Other building blocks will need to be put in place. “We’re in very early discussions with NES [NHS Education Scotland] about what a foundation programme for community pharmacists would look like and how it might build on the four plus one, or the integrated five year degree. I see knowledge acquisition and registration, a foundation programme for consolidation, IP for advancement, then services to give us delivery, as a continuum. Structuring foundation into IP as a progression into service delivery, that’s the model that in six or seven years could transform the network.” He says its early days for a roadmap discussion, but it’s a compelling vision.  

Stability of leadership

I suggest the timescale he’s setting means this strategy might see him retired before it’s complete. He agrees, but he says that the vision is the result of a stability of leadership – like Harry, chairman Martin Green has held his role for 13 years – and therefore there is a unity of purpose across the CPS Board and its team. He’s acutely aware of the importance of continuity. 

“We have to guard against all that learning going at the same time. Martin has another two years of his current term to run, I’ve got however long they’ll have me, but it has to be managed.” Harry says he has worked hard over the past 13 years to ensure more of a spread of engagement across the organisation as a means of de-risking it and building resilience for the future. “I’ve got good people – now it’s about enhancing that. Making sure we develop people, bring new skills in.” Those new skills now see two pharmacy technicians on the CPS team. “It keeps us current,” he says. 

Having a young team is a challenge he clearly relishes. “It brings a different dynamic. They keep you on your toes. When people ask me what’s the challenge for the organisation, it’s to keep it current. If you go to a restaurant and it says, ‘restaurant of the year 2009’, are you looking forward to your dinner coming?’ It’s the same with us. We’re proud of our awards from 2009 and 2012, but what’s relevant today, what’s new, what do we want to tell our membership? That’s a challenge for us.”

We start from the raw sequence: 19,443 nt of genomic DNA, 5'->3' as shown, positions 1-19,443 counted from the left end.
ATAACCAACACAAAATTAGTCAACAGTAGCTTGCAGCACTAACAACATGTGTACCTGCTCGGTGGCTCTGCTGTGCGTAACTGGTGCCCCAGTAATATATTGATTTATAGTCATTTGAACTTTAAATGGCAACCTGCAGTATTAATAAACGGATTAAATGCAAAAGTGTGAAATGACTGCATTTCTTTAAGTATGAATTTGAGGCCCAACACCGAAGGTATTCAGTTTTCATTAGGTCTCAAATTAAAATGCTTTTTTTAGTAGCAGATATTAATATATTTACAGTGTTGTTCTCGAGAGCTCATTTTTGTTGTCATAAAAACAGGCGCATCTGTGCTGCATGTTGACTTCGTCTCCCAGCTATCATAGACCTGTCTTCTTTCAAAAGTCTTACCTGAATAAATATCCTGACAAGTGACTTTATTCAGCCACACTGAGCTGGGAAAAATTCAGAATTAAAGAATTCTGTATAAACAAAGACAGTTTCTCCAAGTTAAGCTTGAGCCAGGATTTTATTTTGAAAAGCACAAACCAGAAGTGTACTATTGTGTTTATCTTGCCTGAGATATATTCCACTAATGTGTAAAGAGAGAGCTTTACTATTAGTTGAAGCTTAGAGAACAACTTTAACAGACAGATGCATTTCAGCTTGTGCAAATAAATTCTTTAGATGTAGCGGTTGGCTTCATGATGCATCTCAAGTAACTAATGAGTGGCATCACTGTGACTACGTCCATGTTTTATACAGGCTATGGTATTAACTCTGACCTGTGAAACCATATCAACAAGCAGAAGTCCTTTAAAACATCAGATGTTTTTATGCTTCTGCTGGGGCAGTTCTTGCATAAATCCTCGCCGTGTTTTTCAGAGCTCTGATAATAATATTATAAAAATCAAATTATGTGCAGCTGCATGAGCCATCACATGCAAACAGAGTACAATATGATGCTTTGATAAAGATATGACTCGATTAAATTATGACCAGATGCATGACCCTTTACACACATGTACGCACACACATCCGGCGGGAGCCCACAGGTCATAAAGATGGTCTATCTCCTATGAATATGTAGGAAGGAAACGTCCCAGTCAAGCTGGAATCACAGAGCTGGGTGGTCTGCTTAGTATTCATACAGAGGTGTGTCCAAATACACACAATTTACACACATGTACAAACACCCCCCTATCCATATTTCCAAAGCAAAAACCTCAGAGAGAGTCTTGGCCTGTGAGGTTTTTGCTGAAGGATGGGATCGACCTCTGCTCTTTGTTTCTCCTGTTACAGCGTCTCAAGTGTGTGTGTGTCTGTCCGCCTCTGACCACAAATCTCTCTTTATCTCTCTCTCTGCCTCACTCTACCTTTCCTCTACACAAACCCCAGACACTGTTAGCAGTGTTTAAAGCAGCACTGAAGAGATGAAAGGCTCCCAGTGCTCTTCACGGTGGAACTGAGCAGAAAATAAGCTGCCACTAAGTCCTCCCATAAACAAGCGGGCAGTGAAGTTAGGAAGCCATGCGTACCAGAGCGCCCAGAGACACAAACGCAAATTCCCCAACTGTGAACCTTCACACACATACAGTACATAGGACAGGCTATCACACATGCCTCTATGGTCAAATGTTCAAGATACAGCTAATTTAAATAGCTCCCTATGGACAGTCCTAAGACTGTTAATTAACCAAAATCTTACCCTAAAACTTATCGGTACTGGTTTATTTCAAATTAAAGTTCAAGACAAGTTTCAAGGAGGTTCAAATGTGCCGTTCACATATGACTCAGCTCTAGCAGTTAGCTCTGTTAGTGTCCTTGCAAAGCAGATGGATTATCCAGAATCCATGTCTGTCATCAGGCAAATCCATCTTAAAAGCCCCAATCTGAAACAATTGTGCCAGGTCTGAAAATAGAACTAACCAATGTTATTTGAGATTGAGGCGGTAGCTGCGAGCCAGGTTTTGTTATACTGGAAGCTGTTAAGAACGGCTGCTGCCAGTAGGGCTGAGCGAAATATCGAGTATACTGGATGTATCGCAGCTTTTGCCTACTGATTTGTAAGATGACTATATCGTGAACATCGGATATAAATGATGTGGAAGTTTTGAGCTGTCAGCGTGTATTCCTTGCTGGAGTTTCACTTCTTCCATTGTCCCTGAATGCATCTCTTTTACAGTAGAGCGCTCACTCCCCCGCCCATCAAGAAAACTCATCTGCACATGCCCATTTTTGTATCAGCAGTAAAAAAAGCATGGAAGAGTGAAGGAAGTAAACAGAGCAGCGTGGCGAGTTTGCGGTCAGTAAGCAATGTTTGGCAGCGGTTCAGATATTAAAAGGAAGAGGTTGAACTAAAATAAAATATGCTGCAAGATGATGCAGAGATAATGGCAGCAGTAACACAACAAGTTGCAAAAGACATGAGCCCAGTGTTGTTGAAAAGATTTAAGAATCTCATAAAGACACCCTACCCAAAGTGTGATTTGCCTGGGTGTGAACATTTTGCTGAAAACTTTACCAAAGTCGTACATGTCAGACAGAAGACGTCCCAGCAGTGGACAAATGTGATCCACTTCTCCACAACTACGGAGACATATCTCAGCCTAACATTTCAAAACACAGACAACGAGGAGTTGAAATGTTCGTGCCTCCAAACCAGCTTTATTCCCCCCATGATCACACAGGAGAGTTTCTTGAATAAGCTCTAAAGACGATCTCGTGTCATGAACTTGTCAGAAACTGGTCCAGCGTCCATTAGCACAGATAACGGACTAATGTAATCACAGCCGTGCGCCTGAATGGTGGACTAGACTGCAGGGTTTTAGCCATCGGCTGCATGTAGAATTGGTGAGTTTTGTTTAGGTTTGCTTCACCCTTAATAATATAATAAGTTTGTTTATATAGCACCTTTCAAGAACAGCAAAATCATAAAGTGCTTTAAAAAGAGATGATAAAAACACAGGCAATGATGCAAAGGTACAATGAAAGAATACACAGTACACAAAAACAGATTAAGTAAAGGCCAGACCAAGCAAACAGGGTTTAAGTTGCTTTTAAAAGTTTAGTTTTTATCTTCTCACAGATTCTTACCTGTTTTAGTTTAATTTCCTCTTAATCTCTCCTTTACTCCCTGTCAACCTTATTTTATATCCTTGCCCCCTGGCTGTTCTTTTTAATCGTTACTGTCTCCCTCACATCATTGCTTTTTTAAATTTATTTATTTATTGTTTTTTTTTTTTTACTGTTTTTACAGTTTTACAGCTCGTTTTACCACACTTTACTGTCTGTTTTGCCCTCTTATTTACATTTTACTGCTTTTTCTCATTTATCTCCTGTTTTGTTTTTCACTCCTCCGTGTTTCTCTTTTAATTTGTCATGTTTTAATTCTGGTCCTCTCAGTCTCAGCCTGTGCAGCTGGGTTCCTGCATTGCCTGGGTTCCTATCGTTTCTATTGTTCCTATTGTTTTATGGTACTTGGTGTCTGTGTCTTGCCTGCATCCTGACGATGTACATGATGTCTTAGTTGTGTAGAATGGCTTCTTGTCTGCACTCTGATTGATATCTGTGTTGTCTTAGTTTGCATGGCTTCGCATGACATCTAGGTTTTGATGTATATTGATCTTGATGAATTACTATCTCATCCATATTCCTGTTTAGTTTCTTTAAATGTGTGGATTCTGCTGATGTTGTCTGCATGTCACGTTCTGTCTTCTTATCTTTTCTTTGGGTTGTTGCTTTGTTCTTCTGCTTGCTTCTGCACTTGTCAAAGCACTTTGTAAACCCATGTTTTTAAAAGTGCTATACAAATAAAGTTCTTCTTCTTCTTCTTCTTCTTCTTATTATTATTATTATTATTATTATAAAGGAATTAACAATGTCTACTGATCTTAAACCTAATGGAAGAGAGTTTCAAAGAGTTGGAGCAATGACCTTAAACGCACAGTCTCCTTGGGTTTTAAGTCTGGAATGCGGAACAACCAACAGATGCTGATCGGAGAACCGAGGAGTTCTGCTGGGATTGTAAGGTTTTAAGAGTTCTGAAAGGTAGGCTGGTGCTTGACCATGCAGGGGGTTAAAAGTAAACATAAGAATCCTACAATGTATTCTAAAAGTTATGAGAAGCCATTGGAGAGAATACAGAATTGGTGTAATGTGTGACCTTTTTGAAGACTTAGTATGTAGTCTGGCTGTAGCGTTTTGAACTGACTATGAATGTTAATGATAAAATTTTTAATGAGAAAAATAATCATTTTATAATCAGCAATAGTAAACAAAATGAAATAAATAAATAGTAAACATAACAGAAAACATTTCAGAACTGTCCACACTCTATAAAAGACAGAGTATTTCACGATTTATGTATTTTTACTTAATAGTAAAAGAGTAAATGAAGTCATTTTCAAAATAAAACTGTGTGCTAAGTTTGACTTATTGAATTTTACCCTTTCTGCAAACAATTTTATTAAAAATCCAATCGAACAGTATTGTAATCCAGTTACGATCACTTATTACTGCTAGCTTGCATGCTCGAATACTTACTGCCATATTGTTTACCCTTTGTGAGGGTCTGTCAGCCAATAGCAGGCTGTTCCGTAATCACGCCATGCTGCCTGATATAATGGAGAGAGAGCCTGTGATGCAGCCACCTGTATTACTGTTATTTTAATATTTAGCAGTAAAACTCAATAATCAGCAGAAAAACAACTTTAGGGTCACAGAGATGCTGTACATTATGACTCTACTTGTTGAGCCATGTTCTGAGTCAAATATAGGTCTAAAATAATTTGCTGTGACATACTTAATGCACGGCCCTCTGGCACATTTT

Members will be watching the public health space with interest. Harry sees opportunities. “Vaccination is tentative in Scotland compared with the rest of the UK.” CPS is waiting for the results of this year’s pilots in Lothian and Glasgow. Interestingly, GPs are keen for pharmacy to take on travel vaccines, with only three available on the NHS. “We just need to get the vaccine transformation programme to agree,” Harry says. 

As in the rest of the UK, patient safety is a major activity. “The Quality Improvement in Pharmacy Practice Collaborative brings together the Royal Pharmaceutical Society, ourselves, NES, the Yellow Card Scheme, Health Improvement Scotland, all around the one table to discuss ‘how do we improve safety’ with the same language. We tell the network ‘this is important’, these are the outputs we expect to see delivered, NES come in with the support tools, we bring information from primary care to it, that’s been extremely useful.” 

Looking forward to next year, I ask Harry what would represent success for him in 2020. “We deliver to 1,257 pharmacies a Pharmacy First/common clinical conditions service,” he says. “We’re not underestimating what that will be like, getting the population to see us as the first port of call. It would be a huge step forward for primary care. And I’d want to see the organisation as resilient, still current, engaged.” 

He’s got an eye slightly further ahead too. “If you’d asked me about 2025, I’d like to see the network more engaged in the whole digital thing. We think about digital being an app that’s going to allow you to order your repeat scripts. But that’s not going to change the model. What do we do that’s unique in that space?” He says CPS is working with a couple of companies to look at what the digital future for community pharmacy could be. “I see it as a way of intervening differently. The network is the same, but your focus on intervention changes from ‘will I look after you’ to ‘how well I look after you’.” Digital means data, and Harry sees data as key to opening many doors. “We knock the door of the NHS and ask ‘can we have your information, but I can see a time when the NHS knock our door and asks the same question. To flip that relationship would put us on a very different platform, because then they want you in, rather than you trying to get in.”

Community Pharmacy Wales director of contractor services Judy Thomas says pharmacies have plenty to be positive about for now, with a supportive Assembly, a new service rolling out, and building blocks for more, although big challenges are never far away.